Anxiety, sensory over-responsivity, and gastrointestinal problems in children with autism spectrum disorders.

Publication Type
Journal Article
Year of Publication
Mazurek, Micah O; Vasa, Roma A; Kalb, Luther G; Kanne, Stephen M; Rosenberg, Daniel; Keefer, Amy; Murray, Donna S; Freedman, Brian; Lowery, Lea Ann
J Abnorm Child Psychol
Date Published
2013 Jan
Abdominal Pain; Adolescent; Anxiety; Child; Child Development Disorders, Pervasive; Child, Preschool; chronic disease; Constipation; Diarrhea; Female; Gastrointestinal Diseases; Humans; Male; Multivariate Analysis; Regression Analysis; Sensation Disorders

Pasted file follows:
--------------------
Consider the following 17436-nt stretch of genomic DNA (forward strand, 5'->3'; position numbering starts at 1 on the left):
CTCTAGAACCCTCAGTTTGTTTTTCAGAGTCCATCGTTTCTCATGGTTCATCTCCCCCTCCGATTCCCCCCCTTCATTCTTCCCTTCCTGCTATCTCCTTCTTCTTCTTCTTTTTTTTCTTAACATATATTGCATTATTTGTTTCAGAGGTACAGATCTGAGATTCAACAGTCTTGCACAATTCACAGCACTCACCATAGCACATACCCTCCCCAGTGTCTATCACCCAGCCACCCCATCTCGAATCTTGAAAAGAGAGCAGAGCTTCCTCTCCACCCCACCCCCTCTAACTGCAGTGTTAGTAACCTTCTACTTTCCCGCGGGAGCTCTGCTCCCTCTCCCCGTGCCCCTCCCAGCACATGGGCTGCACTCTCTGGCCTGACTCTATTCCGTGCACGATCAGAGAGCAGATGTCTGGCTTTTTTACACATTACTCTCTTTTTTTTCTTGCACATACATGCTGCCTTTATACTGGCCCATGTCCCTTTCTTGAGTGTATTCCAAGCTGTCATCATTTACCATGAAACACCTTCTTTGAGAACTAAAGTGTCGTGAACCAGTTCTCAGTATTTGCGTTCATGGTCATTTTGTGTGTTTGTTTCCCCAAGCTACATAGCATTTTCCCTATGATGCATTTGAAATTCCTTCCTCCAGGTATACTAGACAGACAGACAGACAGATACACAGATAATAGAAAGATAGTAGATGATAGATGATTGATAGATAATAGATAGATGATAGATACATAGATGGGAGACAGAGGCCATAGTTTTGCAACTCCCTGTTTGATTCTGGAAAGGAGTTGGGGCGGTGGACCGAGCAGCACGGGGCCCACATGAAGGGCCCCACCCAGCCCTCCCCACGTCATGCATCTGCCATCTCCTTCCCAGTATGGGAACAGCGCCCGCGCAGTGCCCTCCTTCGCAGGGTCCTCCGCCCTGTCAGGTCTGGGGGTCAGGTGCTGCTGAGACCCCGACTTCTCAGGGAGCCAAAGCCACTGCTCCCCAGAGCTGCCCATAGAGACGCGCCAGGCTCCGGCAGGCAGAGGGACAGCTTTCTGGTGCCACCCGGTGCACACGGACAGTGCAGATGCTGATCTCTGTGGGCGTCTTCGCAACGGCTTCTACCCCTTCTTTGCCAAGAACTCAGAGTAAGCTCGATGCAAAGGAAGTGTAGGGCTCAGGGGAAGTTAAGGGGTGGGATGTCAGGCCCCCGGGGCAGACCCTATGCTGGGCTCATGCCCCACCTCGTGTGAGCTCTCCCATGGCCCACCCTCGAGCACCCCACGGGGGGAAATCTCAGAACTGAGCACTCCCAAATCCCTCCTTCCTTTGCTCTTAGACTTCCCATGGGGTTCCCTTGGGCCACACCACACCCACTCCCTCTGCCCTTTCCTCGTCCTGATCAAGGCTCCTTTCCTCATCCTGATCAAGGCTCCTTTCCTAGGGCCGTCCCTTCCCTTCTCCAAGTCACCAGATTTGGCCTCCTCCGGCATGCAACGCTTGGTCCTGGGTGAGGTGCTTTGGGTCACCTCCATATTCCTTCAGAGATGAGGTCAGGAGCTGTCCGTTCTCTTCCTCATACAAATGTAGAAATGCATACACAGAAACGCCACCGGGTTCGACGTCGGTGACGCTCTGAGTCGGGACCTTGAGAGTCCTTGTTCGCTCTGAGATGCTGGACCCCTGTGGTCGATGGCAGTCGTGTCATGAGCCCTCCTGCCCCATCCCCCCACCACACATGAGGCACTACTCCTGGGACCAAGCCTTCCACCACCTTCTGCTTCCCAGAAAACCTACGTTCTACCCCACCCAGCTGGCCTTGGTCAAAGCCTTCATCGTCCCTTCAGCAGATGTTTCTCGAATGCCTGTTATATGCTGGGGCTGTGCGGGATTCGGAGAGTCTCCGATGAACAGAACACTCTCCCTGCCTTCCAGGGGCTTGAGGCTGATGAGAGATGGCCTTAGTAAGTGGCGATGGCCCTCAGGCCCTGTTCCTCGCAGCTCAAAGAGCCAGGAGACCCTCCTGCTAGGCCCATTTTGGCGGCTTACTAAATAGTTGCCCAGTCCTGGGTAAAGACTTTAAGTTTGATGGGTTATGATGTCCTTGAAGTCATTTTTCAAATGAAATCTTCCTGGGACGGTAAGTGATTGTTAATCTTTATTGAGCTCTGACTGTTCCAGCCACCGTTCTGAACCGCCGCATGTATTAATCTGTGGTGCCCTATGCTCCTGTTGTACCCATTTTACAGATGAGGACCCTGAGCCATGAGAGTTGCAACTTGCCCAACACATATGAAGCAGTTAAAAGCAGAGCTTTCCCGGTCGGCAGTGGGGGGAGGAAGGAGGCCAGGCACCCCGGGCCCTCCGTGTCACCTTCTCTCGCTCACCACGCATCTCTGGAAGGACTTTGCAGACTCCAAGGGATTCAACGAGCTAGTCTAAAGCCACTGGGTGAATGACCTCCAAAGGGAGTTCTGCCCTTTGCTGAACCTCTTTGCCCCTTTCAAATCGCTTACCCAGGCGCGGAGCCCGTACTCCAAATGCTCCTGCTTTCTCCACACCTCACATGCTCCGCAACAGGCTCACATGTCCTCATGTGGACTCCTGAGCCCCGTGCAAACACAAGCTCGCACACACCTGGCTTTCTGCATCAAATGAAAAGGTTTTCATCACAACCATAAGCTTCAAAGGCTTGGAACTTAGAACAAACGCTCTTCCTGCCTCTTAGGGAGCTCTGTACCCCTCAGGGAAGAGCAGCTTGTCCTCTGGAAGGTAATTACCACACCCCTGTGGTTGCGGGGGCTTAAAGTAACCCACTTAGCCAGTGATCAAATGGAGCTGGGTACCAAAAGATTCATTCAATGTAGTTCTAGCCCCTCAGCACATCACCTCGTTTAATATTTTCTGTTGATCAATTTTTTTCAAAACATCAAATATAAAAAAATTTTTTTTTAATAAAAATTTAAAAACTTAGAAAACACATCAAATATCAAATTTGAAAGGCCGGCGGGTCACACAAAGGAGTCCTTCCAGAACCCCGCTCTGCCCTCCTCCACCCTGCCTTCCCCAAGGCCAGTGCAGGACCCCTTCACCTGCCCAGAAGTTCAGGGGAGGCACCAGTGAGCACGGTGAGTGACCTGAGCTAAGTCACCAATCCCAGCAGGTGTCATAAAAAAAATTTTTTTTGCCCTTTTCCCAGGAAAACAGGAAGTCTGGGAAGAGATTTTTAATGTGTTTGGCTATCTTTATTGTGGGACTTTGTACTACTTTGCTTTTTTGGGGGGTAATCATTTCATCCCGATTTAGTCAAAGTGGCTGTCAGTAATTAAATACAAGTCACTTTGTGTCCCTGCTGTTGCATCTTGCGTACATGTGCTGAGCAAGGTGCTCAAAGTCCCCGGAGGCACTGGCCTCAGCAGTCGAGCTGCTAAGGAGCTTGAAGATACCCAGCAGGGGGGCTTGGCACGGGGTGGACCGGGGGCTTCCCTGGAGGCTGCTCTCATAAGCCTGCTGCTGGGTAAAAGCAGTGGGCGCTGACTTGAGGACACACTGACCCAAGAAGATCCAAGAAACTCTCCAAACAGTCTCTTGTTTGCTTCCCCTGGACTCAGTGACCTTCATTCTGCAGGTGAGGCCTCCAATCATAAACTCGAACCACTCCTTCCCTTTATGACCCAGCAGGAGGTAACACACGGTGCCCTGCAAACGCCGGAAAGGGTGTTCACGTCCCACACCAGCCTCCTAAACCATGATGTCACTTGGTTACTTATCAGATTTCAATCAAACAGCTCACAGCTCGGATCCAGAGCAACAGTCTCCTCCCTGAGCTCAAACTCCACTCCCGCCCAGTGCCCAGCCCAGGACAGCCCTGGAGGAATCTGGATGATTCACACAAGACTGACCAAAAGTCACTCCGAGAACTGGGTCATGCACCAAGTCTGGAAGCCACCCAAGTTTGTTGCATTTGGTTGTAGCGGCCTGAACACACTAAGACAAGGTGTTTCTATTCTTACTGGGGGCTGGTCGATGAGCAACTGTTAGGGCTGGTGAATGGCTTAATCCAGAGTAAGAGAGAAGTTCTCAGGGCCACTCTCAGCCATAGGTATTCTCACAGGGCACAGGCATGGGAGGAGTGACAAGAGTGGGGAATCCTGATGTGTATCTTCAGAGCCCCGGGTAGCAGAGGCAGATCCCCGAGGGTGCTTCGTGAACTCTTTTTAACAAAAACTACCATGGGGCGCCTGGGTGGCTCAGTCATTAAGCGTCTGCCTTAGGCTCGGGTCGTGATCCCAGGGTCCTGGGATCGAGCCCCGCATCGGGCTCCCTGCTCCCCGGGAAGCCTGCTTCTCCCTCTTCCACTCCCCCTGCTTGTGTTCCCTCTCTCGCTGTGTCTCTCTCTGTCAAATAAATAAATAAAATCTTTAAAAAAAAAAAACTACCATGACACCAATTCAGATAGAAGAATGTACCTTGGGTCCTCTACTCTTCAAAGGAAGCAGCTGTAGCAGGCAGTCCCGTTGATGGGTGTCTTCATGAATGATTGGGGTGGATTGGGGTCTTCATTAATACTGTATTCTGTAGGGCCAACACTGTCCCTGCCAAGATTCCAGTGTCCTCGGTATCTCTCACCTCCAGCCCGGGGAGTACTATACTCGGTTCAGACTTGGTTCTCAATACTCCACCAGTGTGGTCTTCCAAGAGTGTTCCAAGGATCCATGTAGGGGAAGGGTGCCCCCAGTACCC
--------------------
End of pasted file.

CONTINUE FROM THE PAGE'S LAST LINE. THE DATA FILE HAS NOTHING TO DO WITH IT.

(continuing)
Children with autism spectrum disorders (ASD) experience high rates of anxiety, sensory processing problems, and gastrointestinal (GI) problems; however, the associations among these symptoms in children with ASD have not been previously examined. The current study examined bivariate and multivariate relations among anxiety, sensory over-responsivity, and chronic GI problems in a sample of 2,973 children with ASD enrolled in the Autism Treatment Network (ages 2-17 years, 81.6 % male). Twenty-four percent of the sample experienced at least one type of chronic GI problem (constipation, abdominal pain, bloating, diarrhea, and/or nausea lasting three or more months). Children with each type of GI problem had significantly higher rates of both anxiety and sensory over-responsivity. Sensory over-responsivity and anxiety were highly associated, and each provided unique contributions to the prediction of chronic GI problems in logistic regression analyses. The results indicate that anxiety, sensory over-responsivity and GI problems are possibly interrelated phenomenon for children with ASD, and may have common underlying mechanisms.